Archive for Tuesday, September 29, 2009

Advocates discuss homeless, mental health issues

The third of four forums focusing on homelessness in Lawrence was held Monday night.

September 29, 2009


Professionals from the Bert Nash Community Mental Health Center, local homeless shelter workers and other service providers discussed homelessness and mental illness Monday night at the Lawrence Public Library, 707 Vt.

The forum was the third in a four-part series designed to improve local services for the mentally ill homeless population.

Panelist Wes Dahlberg, director of the Salvation Army, said that services assisting the mentally ill need to include a safe place to live.

“Housing, housing, housing,” Dahlberg said. “That’s the No. 1 need these people have.”

In addition to housing, panelists discussed improving mental health training for local residents and law enforcement, and identified gaps in the current services to those with mental illnesses.

Panel participant Ray Urbanek, of the Lawrence Police Department, stressed the need for area providers to properly identify those requiring care.

“I think a lot of people are in crisis every day, and a lot of them we don’t know about,” he said.

Forum organizer Steve Ozark, a member of the Coalition on Homeless Concerns, said the dialogue and participation in the forums so far has been encouraging.

“We are seeing new people coming out who are taking interest ... (residents) that may initially have no experience with this (mental illness).”

Ozark said he hopes the active participation in the forums will lead to better ways the community assists the area’s mentally ill homeless population.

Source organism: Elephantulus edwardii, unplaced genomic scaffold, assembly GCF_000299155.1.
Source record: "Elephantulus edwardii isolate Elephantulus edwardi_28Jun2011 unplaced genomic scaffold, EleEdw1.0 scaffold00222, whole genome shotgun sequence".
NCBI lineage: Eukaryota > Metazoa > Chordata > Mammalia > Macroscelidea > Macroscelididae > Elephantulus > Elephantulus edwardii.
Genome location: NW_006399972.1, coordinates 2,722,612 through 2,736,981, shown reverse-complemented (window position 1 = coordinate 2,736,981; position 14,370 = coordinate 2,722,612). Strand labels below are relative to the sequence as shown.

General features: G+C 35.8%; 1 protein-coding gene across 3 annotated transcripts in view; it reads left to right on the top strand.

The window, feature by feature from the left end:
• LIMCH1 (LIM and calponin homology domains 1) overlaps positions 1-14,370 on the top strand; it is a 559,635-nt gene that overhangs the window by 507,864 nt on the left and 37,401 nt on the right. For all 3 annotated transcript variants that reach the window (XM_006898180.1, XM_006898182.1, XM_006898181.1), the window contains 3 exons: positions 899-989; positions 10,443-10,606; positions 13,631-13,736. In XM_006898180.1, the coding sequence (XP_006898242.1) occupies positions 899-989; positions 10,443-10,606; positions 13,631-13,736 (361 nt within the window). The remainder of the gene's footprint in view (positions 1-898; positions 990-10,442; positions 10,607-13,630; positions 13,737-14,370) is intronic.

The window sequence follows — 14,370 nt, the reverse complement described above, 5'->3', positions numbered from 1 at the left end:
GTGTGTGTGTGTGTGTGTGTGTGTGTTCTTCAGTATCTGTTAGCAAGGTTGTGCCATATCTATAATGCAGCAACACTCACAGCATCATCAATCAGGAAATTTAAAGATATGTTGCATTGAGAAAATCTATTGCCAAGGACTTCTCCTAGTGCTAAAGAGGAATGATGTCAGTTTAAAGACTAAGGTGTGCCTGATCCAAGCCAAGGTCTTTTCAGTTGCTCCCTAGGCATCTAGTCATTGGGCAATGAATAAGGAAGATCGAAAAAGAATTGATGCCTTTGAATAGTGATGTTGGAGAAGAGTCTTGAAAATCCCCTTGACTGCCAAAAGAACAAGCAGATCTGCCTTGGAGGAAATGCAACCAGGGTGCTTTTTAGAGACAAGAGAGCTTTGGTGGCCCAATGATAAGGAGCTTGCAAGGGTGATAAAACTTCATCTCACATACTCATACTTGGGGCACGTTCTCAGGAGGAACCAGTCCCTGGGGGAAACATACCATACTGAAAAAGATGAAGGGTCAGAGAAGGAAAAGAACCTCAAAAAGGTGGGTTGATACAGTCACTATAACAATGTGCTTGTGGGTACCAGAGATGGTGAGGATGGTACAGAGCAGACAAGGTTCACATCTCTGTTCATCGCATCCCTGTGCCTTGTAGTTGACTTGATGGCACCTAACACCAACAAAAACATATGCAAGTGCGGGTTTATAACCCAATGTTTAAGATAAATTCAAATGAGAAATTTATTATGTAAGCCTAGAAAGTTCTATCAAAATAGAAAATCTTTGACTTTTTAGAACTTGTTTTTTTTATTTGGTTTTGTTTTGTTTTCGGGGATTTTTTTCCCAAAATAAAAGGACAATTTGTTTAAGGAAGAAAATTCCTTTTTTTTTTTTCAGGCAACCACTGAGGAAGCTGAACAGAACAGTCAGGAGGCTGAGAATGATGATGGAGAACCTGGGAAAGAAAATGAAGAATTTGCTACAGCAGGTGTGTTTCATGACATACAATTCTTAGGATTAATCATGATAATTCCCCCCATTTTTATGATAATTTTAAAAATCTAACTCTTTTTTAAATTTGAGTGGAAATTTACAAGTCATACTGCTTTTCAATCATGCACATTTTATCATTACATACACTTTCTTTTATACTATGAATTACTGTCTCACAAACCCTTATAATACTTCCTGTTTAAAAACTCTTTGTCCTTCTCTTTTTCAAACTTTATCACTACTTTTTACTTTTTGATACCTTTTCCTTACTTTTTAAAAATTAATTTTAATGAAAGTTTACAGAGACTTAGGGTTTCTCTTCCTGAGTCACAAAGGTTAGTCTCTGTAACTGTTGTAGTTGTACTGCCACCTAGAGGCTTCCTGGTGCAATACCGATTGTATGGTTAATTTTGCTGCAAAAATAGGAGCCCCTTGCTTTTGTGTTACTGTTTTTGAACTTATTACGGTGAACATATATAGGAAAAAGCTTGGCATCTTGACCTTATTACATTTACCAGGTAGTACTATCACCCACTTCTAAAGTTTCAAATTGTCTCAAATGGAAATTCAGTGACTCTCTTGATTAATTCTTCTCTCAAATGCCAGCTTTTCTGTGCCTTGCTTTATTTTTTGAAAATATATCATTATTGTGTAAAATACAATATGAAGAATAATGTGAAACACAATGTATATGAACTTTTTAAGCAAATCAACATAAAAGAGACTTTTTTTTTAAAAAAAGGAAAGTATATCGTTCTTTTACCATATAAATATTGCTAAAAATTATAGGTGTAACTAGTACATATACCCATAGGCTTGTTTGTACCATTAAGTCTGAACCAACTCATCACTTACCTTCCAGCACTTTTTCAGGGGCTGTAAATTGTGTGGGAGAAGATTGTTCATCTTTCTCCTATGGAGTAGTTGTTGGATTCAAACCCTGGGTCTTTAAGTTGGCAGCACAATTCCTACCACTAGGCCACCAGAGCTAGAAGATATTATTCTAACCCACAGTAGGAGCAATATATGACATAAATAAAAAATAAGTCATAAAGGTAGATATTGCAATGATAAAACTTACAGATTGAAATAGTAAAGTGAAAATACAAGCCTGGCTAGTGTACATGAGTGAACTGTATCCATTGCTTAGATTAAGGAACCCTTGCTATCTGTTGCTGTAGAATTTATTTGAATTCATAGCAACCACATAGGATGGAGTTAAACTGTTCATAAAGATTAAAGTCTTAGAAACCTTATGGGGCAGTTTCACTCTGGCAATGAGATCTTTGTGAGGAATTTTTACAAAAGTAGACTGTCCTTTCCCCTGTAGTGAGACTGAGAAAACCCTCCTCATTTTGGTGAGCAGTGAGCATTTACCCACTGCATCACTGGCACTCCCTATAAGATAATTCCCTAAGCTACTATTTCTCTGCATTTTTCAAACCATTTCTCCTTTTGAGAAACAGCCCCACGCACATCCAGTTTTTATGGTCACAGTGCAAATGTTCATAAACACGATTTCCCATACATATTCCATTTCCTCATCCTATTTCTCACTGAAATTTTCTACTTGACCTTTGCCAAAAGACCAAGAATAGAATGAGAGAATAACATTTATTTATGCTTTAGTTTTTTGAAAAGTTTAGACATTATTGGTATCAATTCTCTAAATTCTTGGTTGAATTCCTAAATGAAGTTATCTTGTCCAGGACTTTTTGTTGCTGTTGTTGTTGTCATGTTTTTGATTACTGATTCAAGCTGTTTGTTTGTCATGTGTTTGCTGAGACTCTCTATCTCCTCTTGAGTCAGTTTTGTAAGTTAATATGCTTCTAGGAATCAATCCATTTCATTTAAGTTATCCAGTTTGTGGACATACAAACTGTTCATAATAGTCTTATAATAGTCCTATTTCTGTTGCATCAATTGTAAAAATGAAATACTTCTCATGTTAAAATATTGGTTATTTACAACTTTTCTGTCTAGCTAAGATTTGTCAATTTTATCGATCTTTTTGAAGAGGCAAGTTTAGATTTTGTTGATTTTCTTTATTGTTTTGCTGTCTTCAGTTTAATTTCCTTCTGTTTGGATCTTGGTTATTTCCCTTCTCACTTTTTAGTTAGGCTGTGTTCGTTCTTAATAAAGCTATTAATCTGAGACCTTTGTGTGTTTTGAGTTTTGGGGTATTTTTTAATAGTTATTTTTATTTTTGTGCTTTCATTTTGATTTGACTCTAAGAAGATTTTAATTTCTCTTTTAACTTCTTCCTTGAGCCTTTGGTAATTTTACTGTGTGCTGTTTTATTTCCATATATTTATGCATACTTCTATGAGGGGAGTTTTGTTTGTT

“Our final goal really is to see what changes we can make,” he said.

The final forum will be at 7 p.m. Nov. 30 at the library, 707 Vt., and will focus on using the dialogue from the forums to implement changes to mental health and homeless services.


skinny 8 years, 5 months ago

Unless they have lived here for the last ten years buy them a one way bus ticket out of town!

Otherwise if you cator to them, they will come.

Dan Eyler 8 years, 5 months ago

The problem is the homeless suffering mental illness are far more severe. The treatment is difficult and requires patient participation. In the case of most illnesses the patient gets much better in a reasonable amount of time and during most if not all of their care they are functioning normal mentally. But severe mental health is a long hall. It doesn't get better for weeks, months or years not to mention a life time. For those who know mental illness know that treating it and living with it is exhaustive and futile. Society hasn't neglected the patients it simply can't help much.

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